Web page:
Recuperatores

RECUPERATORES, Roman civil law. A species of judges originally established, it is supposed, to decide controversies between Roman citizens and strangers, concerning the right to the possession of property requiring speedy remedy; but gradually extended to questions which might be brought before ordinary judges. After this enlargement of their powers, the difference between them and judges, it is supposed, was simply this: If the praetor named three judges he called them recuperatores; if one, he called him judex. But opinions on this subject are very various. (Colman De Romano judicio recuperatorio,) Cicero's oration pro Coecin, 1, 3, was addressed to Recuperators.

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14 (quam PERSONAM iam ex cotidiana uita cognoscitis, recuperaTORES, mulieRVM adsentaTORIS, cogniTORIS uiduaRVM, defenSORIS nimium litigiosi, .
Agotada la fase in iure ante el pretor, se dirigia la actuacion a los recuperatores quienes adelantaban la fase de juzgamiento o iudicem en la cual resultaba condenado el causante de la lesion a una condena que, en el derecho clasico, consistia en una suma de dinero determinada segun lo bonum et aequm.
Propiamente debio ser un proceso llevado ante el llamado Tribunal de los recuperatores, pero Plauto lo ofrece como un arbitraje en la escena cuarta del acto cuarto.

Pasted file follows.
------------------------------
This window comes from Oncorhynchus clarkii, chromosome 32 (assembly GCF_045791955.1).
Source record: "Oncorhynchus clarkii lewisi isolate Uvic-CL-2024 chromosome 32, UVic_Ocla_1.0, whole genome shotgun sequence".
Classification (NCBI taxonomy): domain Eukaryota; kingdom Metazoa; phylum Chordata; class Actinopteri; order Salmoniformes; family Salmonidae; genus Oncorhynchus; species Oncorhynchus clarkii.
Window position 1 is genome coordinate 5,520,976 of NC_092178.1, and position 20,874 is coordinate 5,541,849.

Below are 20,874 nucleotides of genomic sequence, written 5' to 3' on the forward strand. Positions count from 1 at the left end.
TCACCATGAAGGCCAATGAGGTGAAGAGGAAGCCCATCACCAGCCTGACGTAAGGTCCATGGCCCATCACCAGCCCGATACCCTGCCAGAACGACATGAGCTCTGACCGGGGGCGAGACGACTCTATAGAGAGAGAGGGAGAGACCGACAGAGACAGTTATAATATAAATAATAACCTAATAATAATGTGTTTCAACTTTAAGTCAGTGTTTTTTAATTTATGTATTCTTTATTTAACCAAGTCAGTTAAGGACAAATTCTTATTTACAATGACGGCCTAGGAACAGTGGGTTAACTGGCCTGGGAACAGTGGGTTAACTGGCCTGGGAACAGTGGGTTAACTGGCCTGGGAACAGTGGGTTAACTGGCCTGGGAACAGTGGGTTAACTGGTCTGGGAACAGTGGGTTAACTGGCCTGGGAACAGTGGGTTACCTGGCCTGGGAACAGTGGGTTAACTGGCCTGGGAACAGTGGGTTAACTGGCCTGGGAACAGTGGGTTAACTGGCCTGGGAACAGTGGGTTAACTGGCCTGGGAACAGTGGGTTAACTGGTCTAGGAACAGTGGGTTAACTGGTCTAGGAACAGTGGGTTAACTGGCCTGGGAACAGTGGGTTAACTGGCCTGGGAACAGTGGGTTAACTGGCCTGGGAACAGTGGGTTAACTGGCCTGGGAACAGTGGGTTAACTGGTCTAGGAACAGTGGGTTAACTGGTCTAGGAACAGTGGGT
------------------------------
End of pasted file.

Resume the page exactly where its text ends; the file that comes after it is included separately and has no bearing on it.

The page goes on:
The nature of this material suggests that both relationships were the subject of slanderous treatment, as indeed Suetonius' heavy emphasis on the social status of each indicates: (24) Flavia Domitilla, daughter of Flavius Liberalis, was the delicata of a provincial eques Statilius Capella, had once enjoyed Latin status but was then declared to be freeborn and a Roman citizen by the recuperatores, an essential precondition for Vespasian to have contracted a legal marriage with her.
when appealed to by representatives of the two Spanish provinciae, providing for boards of five recuperatores to hear the claims for restoration of extorted monies and appointing patrons for the provincials.
In a series of articles spanning nearly two decades he has examined extortion laws in general (ZRG 98 [1981] 162-212), procedures used under first-century laws of that type (ZPE 20 [1976] 207-14), the use of recuperatores (RHD 68 [1990] 1-11), and criminal courts, such as the quaestiones de sicariis et veneficis (Hermes 106 [1978] 125-38).
brought before the recuperatores (29) by her father Flavius Liberalis,
interesting to note that the recuperatores to whom Liberalis brought the
ingenua (a freeborn woman) and a Roman citizen by the recuperatores does